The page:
Connecting Through Grief – An Adoption Story of Siblings #UNITE Link-up


Remember meeting Lisa? Lisa shared the story of her first adoption here. After adopting her little girl, she went on and adopted another. The following is the story of her family’s second adoption.

Adoption Story, Child #2, by Lisa

Our oldest daughter was about 18 months old when I got the wild idea that I was ready to try the
process again.

We had been told that it could take 2 years or even longer to adopt, and I didn’t
want our children to have a big gap between them. My husband agreed to begin the process
again thinking it would be at least a year before we welcomed another baby home.

We decided on independent adoption again, using the same adoption attorney and social
worker as we did the first time around. This time, the home study was quicker and easier as we
just had to update it.

Plus, we were experienced now. We now realized the social worker wanted to approve us and wasn’t looking for us to fail.

Once again, we completed the home study in December, but this time it was 2006. We againfile0001145002032
received many hope-filled calls while we waited. One birth mom had twins in Florida. One was
32 years old.

But, none of these were the situation the Lord had for us.

Eventually, our attorney contacted us to tell us about a birth mom who was interested in our profile. She had narrowed it down to two families and wanted to meet us both.

We went to meet with her and her family and were instantly at ease. We really liked the whole
family. How could we actually feel comfortable in such a situation? Because the Lord had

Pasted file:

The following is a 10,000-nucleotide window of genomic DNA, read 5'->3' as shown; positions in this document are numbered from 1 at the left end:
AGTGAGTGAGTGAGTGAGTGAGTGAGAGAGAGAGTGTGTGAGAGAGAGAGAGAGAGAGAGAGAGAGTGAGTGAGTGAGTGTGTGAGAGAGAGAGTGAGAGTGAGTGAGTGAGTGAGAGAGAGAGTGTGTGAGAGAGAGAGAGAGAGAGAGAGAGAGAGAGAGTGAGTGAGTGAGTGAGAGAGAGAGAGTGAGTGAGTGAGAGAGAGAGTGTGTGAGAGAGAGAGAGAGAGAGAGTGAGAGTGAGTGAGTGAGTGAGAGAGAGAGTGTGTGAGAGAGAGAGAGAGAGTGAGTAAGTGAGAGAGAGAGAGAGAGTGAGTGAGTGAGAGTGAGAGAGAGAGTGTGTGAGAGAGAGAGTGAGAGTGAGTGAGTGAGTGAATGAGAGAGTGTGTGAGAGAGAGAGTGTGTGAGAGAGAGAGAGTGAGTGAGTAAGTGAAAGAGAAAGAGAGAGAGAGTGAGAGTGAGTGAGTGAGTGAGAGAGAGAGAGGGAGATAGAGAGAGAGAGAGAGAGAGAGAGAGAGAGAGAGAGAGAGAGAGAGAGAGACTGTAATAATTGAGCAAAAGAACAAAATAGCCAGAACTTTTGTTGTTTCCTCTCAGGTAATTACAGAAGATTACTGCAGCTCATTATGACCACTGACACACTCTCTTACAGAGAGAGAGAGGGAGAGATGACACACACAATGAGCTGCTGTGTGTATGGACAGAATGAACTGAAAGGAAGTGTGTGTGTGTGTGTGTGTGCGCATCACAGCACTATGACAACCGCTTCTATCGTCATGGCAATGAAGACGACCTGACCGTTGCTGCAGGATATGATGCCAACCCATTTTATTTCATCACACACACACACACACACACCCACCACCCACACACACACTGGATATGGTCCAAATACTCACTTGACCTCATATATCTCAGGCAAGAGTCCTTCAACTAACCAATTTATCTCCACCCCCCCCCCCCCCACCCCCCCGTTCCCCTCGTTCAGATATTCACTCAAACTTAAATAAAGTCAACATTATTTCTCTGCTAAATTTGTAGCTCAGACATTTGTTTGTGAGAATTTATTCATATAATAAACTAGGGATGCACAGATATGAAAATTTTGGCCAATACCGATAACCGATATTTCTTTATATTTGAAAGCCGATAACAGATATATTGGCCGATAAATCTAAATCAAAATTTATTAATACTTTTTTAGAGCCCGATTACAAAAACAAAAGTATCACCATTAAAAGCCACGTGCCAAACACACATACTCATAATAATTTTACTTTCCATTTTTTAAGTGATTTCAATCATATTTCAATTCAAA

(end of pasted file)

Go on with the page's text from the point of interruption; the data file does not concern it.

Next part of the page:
brought us together.

There was something about the other family she met with that was drawing her to them. And, we were told that although she did like us, she had decided on the other family.

This was disappointment down to the core. Disappointed but yet still drawn to this birth mom
and her unborn baby.

A couple of weeks passed when we unexpectedly received a call from the birth mom’s adoption
counselor. She informed us that the other family had decided they wanted to adopt a girl
because they already had two boys. So, although we were runner’s up, we were now the top
choice as the other family was out of the running.

This particular birth mom was expecting a boy and we were open to either a boy or a girl.

A couple of more months passed, and it was nearing the birth mom’s due date. We were able to
get together with her and her family a couple of times and our relationship grew closer. Finally
the day came when the birth mom’s adoption counselor called us to tell us the baby was here!
Even while on the phone with her, I began getting our stuff together to head to the hospital.

“Wait!” she said, “There is something I need to tell you about the baby.” She kind of hemmed and
hawed a bit and then finally spewed out, “It’s a girl!”

“What? A girl.”

I was speechless. The ultrasound clearly said male but the baby was now out of the womb and was definitely a girl!

A flood of emotions rushed over me. “You mean that other family could have had their girl? But,
we get her? We were the 2nd choice but yet here we are…blessed with another girl!”

Photo Credit: Lisa Ostriem
Photo Credit: Lisa Ostriem

We were overjoyed. Abby was perfect. Another perfect baby. Full-term and beautiful. She was
calm, slept well, and ate well.

Down the road we have discovered some sensory and learning difficulties. The Lord is refining